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With spring almost here, it’s time to start thinking about planning out our vegetable gardens. I always enjoy seeing the new products that seed companies and growers offer. Mostly, they’re just improved varieties of standard vegetables but some companies like to throw in a bit of whimsy to keep things interesting and this year is no exception. Have you heard of miniature kale, stick cauliflower or Japanese bitter melon? 

Territorial Seeds

Territorial Seeds — among other seed houses — is offering three varieties of miniature kale, cleverly called Kalettes. According to the catalog, “Melding the flavor, texture and beauty of kale and the upright form of Brussels sprouts, we bring you Kalettes. These little beauties are bite-sized, loose heads of frilly kale lined up on Brussels sprout-type stalks. The mini kale florets are a beautiful green and purple bi-color.” Territorial offers three varieties that will each mature at a different time to prolong the harvest. How cool is that?

Territorial Seed Company, territorialseed.com

Baker Creek Heirloom Seeds

Baker Creek Heirloom Seeds is offering a pure white bitter melon called “Jyunpaku.” Picture a pure white, warty elongated gourd and you’ll get the idea. The catalog says it has a mild flavor and can be eaten raw or cooked in soups.

Baker Creek Heirloom Seed Company, rareseeds.com

Stokes Seeds

Harris Seeds

Speaking of warty gourds, “Minwarts” hybrid pumpkin is the new kid on the block over at Stokes Seeds. It’s a miniature, orange pumpkin covered with black and whitish-green warty protrusions. Ooh, spooky and perfect for Halloween. Harris Seeds offers a similar black-warted gourd called “Hoargarth.” With treasures like these, our fall decorating will win the stylish award.

Stokes Seeds, stokeseeds.com. Harris Seeds, Harrisseeds.com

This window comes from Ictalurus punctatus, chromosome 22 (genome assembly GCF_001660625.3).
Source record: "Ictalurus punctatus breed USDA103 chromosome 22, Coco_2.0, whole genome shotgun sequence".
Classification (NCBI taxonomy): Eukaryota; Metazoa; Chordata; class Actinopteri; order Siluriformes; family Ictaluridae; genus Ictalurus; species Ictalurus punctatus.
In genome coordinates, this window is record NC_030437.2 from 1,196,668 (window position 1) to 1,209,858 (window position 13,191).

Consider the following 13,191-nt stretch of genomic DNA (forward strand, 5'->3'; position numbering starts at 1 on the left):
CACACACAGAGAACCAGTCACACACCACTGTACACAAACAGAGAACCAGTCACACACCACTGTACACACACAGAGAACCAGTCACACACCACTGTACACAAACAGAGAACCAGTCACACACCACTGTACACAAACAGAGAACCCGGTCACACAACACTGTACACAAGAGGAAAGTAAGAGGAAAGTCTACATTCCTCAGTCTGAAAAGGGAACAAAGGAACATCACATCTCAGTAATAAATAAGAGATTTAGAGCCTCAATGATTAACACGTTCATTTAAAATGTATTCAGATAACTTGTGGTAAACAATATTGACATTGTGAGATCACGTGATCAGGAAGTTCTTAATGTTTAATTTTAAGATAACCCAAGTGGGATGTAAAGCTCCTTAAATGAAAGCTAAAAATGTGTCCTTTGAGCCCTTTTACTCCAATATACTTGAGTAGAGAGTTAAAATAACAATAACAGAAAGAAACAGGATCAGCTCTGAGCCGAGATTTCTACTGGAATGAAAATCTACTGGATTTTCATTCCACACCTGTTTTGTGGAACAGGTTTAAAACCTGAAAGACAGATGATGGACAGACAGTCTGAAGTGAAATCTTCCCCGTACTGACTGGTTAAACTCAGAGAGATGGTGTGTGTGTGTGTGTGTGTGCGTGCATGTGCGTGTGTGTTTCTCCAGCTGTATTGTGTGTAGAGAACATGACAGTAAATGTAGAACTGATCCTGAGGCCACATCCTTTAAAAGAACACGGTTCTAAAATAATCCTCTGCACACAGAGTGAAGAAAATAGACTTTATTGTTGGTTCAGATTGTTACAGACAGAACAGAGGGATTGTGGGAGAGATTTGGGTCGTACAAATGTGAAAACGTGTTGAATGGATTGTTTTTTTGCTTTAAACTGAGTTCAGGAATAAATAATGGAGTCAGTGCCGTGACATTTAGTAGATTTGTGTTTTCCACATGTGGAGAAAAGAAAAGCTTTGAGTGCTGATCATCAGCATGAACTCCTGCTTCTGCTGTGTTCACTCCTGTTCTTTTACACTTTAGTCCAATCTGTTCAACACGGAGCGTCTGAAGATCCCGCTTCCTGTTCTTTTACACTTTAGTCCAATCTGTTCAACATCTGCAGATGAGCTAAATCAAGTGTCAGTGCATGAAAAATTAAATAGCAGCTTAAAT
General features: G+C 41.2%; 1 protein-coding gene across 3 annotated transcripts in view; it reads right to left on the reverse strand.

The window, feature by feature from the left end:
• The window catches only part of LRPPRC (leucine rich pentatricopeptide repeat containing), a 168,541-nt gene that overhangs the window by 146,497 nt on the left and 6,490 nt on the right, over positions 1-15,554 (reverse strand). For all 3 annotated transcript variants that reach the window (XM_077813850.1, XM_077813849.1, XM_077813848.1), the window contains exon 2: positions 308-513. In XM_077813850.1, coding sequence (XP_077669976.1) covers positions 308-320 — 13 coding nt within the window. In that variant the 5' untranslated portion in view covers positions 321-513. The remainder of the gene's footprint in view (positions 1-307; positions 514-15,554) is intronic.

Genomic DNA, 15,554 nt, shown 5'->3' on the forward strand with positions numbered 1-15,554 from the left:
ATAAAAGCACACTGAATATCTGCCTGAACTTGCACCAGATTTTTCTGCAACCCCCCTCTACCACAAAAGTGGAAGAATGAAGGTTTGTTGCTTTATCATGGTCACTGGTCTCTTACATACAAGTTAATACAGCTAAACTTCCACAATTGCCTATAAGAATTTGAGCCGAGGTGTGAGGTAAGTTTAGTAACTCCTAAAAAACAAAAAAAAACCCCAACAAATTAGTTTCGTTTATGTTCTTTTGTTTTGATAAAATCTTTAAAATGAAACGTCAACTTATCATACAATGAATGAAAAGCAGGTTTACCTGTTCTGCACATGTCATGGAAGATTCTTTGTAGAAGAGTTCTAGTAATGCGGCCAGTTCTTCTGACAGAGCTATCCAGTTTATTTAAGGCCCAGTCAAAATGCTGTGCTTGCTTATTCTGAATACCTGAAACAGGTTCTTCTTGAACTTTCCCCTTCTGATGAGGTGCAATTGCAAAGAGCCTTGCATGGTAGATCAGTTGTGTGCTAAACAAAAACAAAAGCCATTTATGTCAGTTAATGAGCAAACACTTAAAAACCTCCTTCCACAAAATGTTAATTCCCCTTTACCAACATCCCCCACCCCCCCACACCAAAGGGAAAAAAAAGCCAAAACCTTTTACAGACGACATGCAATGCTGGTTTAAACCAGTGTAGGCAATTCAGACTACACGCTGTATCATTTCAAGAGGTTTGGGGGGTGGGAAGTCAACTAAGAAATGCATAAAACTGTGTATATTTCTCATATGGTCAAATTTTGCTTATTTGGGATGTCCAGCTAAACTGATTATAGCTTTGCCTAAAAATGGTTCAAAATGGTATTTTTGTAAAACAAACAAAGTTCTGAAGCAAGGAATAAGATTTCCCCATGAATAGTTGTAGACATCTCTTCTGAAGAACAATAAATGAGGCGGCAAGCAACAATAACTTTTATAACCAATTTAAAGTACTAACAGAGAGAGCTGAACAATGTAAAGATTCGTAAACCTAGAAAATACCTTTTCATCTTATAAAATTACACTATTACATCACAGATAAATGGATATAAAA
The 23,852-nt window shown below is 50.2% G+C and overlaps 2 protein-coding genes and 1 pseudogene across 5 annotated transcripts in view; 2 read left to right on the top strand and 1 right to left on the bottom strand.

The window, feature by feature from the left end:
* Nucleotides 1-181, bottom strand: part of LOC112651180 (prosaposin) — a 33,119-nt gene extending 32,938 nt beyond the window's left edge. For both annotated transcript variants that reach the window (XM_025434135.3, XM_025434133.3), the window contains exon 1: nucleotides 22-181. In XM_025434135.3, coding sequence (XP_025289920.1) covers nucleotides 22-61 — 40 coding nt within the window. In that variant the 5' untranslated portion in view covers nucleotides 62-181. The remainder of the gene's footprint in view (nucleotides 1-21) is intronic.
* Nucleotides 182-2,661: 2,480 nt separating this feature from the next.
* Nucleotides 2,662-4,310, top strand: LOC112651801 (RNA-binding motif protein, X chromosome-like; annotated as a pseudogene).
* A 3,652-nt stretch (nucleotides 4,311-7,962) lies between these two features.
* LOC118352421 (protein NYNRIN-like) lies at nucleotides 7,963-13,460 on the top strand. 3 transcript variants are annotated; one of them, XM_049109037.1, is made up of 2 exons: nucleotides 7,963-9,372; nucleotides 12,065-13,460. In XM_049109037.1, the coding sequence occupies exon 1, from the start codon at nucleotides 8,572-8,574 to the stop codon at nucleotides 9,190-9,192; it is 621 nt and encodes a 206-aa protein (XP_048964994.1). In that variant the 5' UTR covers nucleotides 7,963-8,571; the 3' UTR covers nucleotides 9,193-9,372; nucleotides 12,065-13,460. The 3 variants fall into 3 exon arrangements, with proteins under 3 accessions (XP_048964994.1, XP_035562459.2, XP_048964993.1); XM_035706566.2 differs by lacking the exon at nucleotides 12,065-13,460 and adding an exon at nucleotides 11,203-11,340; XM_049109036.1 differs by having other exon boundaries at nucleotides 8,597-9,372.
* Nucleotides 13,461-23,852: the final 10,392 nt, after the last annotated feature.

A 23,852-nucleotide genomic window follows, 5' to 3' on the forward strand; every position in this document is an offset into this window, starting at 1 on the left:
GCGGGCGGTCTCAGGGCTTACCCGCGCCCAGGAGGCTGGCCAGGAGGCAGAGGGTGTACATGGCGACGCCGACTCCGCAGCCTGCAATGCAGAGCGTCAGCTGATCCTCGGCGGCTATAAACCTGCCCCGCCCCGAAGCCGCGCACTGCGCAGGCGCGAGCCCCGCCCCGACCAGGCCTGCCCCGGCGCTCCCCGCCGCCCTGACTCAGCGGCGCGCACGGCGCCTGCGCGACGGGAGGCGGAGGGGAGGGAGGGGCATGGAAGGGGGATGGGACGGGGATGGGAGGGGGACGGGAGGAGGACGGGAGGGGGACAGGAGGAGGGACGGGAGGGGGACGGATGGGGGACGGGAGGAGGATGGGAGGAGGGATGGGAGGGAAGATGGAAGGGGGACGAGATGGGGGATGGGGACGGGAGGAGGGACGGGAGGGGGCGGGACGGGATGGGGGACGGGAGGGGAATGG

Log House Plants

Log House Plants, based in Cottage Grove, is a wholesale grower but their plants are available at many nurseries. One of their new offerings this year is cauliflower stick type “Fioretto 70.” Rather than a head of cauliflower, this plant produces several light green stems, up to 8 inches long with small, white florets. “Perfect for serving raw for dipping.” I’m getting hungry just thinking about this one and wouldn’t this be great for children?

How about a purple edible snow pea? Log House is also offering a dark and seriously gorgeous purple pea called “Beauregarde.” Touted to be high in anthocyanin, the same antioxidant found in blueberries, these nutritious morsels will hold their color when cooked. It is recommended that you wait for small peas to develop before harvesting to enjoy the full flavor potential.

Log House Plants,

loghouseplants.com

Tomatoes

Since the number one garden edible is the stately tomato, I thought I’d feature two that have intrigued me. First, from Territorial: “Ruby Crush” grape tomato sounds very appealing. It is a compact, determinate, high yielding plant with scarlet tomatoes measuring 1 ½ inches long and 1 ¼ inches wide. Of course, it promises to be sweet eating and is perfect for growing in a large container.

Similar to Ruby Crush is “Nugget,” an orange plum type tomato. “The ¾-ounce fruit has a perfect ratio of sugars and acid with a lovely beefsteak flavor.” The Territorial catalog says that it is always among the first to ripen on determinate plants, developed by Dr. Jim Baggett at Oregon State University. This assures us that it will succeed here in the Pacific Northwest. 

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